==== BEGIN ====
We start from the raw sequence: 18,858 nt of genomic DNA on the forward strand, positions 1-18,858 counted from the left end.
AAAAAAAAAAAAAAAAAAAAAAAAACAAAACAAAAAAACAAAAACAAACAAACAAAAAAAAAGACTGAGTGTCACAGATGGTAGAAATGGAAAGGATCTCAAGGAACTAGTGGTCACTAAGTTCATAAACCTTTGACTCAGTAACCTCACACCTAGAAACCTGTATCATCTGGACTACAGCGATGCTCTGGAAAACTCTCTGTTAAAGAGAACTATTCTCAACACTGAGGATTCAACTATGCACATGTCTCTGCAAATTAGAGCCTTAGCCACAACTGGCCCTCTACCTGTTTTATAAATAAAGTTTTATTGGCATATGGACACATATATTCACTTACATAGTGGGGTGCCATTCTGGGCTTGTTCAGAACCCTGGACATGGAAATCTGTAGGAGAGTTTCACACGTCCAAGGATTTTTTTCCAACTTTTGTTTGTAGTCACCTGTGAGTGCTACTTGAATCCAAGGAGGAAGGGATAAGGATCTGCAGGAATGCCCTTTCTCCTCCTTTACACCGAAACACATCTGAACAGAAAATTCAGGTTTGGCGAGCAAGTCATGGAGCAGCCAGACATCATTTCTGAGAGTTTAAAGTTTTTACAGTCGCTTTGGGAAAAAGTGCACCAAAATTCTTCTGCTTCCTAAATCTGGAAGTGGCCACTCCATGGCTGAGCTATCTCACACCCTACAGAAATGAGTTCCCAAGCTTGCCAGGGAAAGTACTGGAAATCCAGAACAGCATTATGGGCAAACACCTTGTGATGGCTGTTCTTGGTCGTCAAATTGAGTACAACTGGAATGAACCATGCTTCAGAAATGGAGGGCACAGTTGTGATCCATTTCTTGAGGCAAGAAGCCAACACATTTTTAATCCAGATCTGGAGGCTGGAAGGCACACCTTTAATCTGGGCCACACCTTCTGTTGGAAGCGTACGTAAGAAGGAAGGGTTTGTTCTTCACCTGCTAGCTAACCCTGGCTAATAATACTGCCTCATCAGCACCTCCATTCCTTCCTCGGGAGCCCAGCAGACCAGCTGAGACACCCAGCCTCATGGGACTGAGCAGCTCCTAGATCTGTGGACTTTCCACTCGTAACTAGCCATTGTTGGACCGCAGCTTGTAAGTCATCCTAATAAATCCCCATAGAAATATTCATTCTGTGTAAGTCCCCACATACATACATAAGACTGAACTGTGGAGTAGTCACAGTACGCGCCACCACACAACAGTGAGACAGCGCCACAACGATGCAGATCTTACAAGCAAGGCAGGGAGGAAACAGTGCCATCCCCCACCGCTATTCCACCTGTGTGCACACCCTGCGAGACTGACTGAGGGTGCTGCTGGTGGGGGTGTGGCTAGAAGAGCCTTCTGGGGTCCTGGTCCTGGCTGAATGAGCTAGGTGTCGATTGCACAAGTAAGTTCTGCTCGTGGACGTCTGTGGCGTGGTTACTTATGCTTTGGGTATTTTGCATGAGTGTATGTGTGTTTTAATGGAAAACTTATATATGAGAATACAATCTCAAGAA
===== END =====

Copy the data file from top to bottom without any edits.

We start from the raw sequence: 18,858 nt of genomic DNA on the forward strand, positions 1-18,858 counted from the left end.
AAAAAAAAAAAAAAAAAAAAAAAAACAAAACAAAAAAACAAAAACAAACAAACAAAAAAAAAGACTGAGTGTCACAGATGGTAGAAATGGAAAGGATCTCAAGGAACTAGTGGTCACTAAGTTCATAAACCTTTGACTCAGTAACCTCACACCTAGAAACCTGTATCATCTGGACTACAGCGATGCTCTGGAAAACTCTCTGTTAAAGAGAACTATTCTCAACACTGAGGATTCAACTATGCACATGTCTCTGCAAATTAGAGCCTTAGCCACAACTGGCCCTCTACCTGTTTTATAAATAAAGTTTTATTGGCATATGGACACATATATTCACTTACATAGTGGGGTGCCATTCTGGGCTTGTTCAGAACCCTGGACATGGAAATCTGTAGGAGAGTTTCACACGTCCAAGGATTTTTTTCCAACTTTTGTTTGTAGTCACCTGTGAGTGCTACTTGAATCCAAGGAGGAAGGGATAAGGATCTGCAGGAATGCCCTTTCTCCTCCTTTACACCGAAACACATCTGAACAGAAAATTCAGGTTTGGCGAGCAAGTCATGGAGCAGCCAGACATCATTTCTGAGAGTTTAAAGTTTTTACAGTCGCTTTGGGAAAAAGTGCACCAAAATTCTTCTGCTTCCTAAATCTGGAAGTGGCCACTCCATGGCTGAGCTATCTCACACCCTACAGAAATGAGTTCCCAAGCTTGCCAGGGAAAGTACTGGAAATCCAGAACAGCATTATGGGCAAACACCTTGTGATGGCTGTTCTTGGTCGTCAAATTGAGTACAACTGGAATGAACCATGCTTCAGAAATGGAGGGCACAGTTGTGATCCATTTCTTGAGGCAAGAAGCCAACACATTTTTAATCCAGATCTGGAGGCTGGAAGGCACACCTTTAATCTGGGCCACACCTTCTGTTGGAAGCGTACGTAAGAAGGAAGGGTTTGTTCTTCACCTGCTAGCTAACCCTGGCTAATAATACTGCCTCATCAGCACCTCCATTCCTTCCTCGGGAGCCCAGCAGACCAGCTGAGACACCCAGCCTCATGGGACTGAGCAGCTCCTAGATCTGTGGACTTTCCACTCGTAACTAGCCATTGTTGGACCGCAGCTTGTAAGTCATCCTAATAAATCCCCATAGAAATATTCATTCTGTGTAAGTCCCCACATACATACATAAGACTGAACTGTGGAGTAGTCACAGTACGCGCCACCACACAACAGTGAGACAGCGCCACAACGATGCAGATCTTACAAGCAAGGCAGGGAGGAAACAGTGCCATCCCCCACCGCTATTCCACCTGTGTGCACACCCTGCGAGACTGACTGAGGGTGCTGCTGGTGGGGGTGTGGCTAGAAGAGCCTTCTGGGGTCCTGGTCCTGGCTGAATGAGCTAGGTGTCGATTGCACAAGTAAGTTCTGCTCGTGGACGTCTGTGGCGTGGTTACTTATGCTTTGGGTATTTTGCATGAGTGTATGTGTGTTTTAATGGAAAACTTATATATGAGAATACAATCTCAAGAA